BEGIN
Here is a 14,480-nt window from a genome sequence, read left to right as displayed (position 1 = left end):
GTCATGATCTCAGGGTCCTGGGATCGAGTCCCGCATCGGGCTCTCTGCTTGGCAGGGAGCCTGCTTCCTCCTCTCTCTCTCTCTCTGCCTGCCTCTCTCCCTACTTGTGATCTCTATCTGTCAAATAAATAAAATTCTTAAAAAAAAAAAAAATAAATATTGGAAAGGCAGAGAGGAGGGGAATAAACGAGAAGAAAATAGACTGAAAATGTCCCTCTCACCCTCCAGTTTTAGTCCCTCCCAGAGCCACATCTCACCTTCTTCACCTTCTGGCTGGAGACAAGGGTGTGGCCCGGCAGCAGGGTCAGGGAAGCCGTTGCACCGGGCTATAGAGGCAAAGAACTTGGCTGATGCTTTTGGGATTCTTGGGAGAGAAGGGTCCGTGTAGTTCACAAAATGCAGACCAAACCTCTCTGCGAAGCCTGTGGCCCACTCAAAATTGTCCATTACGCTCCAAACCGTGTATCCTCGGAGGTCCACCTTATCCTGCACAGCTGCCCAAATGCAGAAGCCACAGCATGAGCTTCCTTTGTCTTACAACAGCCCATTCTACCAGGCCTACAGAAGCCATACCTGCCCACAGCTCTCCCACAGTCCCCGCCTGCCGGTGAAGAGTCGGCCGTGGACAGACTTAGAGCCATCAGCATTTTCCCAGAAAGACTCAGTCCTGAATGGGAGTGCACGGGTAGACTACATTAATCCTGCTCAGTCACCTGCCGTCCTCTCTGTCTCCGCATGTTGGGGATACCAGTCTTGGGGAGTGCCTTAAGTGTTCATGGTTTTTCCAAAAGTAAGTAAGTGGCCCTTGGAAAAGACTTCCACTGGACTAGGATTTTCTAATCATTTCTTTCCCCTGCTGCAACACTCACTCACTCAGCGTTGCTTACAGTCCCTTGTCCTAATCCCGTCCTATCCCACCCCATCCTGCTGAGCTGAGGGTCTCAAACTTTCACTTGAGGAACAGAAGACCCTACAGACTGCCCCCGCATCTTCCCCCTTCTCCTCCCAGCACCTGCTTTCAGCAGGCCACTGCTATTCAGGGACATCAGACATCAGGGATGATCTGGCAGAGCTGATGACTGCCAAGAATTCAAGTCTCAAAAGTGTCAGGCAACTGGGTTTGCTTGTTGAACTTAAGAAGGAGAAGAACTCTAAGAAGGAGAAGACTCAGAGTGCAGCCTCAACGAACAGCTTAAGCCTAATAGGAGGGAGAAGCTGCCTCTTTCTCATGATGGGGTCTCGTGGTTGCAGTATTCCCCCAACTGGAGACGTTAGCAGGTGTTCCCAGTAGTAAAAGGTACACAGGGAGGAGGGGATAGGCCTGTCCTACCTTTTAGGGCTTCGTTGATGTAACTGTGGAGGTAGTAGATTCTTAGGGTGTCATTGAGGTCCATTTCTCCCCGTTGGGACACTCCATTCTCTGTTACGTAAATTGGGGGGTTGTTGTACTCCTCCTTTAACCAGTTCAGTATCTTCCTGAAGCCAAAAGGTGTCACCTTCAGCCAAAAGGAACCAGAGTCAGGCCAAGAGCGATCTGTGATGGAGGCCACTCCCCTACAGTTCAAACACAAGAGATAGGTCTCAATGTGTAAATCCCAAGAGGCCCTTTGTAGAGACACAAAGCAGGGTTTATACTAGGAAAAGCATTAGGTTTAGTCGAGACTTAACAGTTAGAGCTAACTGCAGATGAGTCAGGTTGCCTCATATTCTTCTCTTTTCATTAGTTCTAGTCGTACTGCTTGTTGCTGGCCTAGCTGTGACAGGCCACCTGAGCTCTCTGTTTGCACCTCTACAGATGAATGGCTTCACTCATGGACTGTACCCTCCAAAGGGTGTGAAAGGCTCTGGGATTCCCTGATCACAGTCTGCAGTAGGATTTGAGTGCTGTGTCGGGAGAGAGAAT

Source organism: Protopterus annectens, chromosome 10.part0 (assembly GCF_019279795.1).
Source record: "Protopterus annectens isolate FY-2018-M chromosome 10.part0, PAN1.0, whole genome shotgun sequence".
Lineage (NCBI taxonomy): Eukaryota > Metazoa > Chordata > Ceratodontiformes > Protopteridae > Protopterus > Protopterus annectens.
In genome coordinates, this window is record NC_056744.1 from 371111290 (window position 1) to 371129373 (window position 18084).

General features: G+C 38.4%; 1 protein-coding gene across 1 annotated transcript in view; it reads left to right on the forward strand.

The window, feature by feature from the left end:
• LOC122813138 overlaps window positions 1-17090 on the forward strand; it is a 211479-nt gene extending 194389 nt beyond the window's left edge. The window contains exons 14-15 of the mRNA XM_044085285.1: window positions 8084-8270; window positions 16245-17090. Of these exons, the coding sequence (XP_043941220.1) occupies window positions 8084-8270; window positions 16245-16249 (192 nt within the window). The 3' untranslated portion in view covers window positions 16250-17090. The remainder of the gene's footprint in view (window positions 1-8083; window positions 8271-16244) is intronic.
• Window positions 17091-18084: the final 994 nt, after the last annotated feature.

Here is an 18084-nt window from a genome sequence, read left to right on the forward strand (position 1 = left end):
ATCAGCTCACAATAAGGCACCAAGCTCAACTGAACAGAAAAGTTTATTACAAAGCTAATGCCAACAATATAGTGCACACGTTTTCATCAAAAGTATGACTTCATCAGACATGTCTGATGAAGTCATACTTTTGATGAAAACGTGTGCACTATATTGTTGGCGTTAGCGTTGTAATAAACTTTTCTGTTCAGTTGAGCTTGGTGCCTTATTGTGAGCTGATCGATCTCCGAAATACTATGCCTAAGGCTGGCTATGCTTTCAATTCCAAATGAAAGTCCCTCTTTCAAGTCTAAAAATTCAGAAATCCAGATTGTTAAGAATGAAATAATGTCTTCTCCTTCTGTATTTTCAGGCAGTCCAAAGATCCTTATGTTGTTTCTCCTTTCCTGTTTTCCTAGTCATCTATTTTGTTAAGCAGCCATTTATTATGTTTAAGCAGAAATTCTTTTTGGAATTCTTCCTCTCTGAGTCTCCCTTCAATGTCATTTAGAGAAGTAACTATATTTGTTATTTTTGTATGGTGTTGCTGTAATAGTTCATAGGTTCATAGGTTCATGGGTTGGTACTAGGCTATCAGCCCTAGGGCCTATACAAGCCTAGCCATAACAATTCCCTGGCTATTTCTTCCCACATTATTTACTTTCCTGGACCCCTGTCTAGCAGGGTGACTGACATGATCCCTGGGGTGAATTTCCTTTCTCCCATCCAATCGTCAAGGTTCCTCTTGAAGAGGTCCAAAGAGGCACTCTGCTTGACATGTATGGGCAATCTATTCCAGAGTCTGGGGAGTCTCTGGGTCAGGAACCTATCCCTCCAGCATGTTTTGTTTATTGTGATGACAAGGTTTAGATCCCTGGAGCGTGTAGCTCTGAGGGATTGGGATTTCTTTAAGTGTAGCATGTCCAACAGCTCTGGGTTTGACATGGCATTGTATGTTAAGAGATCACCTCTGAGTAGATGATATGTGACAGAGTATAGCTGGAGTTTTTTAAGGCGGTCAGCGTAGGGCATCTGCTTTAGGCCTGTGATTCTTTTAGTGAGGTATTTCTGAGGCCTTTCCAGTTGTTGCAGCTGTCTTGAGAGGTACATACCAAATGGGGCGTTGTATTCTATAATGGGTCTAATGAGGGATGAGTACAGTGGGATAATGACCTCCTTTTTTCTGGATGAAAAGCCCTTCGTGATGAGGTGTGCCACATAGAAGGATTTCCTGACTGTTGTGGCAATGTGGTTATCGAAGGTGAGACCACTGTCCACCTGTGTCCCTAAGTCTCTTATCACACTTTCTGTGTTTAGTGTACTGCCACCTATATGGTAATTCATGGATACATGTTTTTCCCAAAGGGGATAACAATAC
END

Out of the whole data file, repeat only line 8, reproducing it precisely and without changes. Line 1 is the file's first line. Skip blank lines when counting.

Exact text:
The window, feature by feature from the left end: